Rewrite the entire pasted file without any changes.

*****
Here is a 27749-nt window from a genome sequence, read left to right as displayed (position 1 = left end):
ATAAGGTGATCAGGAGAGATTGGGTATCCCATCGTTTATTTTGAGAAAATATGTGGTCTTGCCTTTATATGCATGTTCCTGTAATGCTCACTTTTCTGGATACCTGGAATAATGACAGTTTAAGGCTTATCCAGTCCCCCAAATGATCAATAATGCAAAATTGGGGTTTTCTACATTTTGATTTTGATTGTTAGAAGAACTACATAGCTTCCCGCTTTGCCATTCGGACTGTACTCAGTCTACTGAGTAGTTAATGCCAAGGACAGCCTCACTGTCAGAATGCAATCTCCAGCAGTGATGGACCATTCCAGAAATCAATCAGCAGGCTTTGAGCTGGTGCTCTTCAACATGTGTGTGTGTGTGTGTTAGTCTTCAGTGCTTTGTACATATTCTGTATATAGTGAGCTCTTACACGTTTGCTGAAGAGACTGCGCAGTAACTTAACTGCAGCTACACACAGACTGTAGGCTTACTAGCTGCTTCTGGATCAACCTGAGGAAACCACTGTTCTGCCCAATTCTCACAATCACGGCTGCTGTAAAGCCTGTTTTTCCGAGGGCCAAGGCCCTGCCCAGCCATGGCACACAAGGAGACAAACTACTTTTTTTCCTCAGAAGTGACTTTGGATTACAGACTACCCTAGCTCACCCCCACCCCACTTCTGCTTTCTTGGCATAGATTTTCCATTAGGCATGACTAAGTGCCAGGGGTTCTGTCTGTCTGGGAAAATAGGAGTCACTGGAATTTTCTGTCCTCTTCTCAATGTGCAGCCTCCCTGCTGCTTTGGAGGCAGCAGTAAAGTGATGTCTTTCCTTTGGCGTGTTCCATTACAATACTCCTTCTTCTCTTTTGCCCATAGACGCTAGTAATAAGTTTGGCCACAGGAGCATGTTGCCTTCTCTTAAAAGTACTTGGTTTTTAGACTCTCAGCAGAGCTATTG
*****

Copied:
Here is a 27749-nt window from a genome sequence, read left to right as displayed (position 1 = left end):
ATAAGGTGATCAGGAGAGATTGGGTATCCCATCGTTTATTTTGAGAAAATATGTGGTCTTGCCTTTATATGCATGTTCCTGTAATGCTCACTTTTCTGGATACCTGGAATAATGACAGTTTAAGGCTTATCCAGTCCCCCAAATGATCAATAATGCAAAATTGGGGTTTTCTACATTTTGATTTTGATTGTTAGAAGAACTACATAGCTTCCCGCTTTGCCATTCGGACTGTACTCAGTCTACTGAGTAGTTAATGCCAAGGACAGCCTCACTGTCAGAATGCAATCTCCAGCAGTGATGGACCATTCCAGAAATCAATCAGCAGGCTTTGAGCTGGTGCTCTTCAACATGTGTGTGTGTGTGTGTTAGTCTTCAGTGCTTTGTACATATTCTGTATATAGTGAGCTCTTACACGTTTGCTGAAGAGACTGCGCAGTAACTTAACTGCAGCTACACACAGACTGTAGGCTTACTAGCTGCTTCTGGATCAACCTGAGGAAACCACTGTTCTGCCCAATTCTCACAATCACGGCTGCTGTAAAGCCTGTTTTTCCGAGGGCCAAGGCCCTGCCCAGCCATGGCACACAAGGAGACAAACTACTTTTTTTCCTCAGAAGTGACTTTGGATTACAGACTACCCTAGCTCACCCCCACCCCACTTCTGCTTTCTTGGCATAGATTTTCCATTAGGCATGACTAAGTGCCAGGGGTTCTGTCTGTCTGGGAAAATAGGAGTCACTGGAATTTTCTGTCCTCTTCTCAATGTGCAGCCTCCCTGCTGCTTTGGAGGCAGCAGTAAAGTGATGTCTTTCCTTTGGCGTGTTCCATTACAATACTCCTTCTTCTCTTTTGCCCATAGACGCTAGTAATAAGTTTGGCCACAGGAGCATGTTGCCTTCTCTTAAAAGTACTTGGTTTTTAGACTCTCAGCAGAGCTATTG